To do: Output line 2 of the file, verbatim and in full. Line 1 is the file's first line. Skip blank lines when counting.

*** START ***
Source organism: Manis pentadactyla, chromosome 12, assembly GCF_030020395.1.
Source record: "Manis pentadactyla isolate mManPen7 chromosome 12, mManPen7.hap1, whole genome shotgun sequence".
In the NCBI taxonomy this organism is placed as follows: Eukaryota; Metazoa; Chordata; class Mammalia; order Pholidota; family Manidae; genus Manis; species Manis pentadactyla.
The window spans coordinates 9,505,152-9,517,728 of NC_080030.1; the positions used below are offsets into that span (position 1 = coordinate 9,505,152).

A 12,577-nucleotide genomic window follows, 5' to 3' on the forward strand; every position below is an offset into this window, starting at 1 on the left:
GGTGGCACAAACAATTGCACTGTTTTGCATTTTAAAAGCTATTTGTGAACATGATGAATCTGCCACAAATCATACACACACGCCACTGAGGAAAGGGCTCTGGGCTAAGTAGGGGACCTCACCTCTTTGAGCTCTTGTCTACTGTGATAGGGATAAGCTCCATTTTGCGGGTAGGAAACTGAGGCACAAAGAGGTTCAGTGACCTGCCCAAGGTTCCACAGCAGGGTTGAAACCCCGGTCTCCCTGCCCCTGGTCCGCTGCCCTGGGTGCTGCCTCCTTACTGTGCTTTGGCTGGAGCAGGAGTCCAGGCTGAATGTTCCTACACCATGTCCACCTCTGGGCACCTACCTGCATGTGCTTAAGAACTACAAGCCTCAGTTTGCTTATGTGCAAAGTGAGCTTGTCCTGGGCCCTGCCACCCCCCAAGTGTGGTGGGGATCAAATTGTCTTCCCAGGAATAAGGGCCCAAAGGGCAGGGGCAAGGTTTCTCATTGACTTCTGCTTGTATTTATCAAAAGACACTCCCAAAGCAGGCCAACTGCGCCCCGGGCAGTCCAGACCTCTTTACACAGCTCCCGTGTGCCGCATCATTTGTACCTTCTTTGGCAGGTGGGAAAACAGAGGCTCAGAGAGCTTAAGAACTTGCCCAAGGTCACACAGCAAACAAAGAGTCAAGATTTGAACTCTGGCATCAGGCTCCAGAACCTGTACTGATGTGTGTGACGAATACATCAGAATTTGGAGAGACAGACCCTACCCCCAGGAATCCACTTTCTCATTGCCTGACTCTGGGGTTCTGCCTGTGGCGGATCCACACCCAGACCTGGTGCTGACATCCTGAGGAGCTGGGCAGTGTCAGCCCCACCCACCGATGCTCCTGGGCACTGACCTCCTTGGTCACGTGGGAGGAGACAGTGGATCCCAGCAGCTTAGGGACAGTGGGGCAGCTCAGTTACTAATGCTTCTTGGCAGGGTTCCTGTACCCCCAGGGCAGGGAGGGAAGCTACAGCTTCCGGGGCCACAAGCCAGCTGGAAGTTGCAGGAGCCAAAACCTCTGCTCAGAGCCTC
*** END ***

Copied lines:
Source record: "Manis pentadactyla isolate mManPen7 chromosome 12, mManPen7.hap1, whole genome shotgun sequence".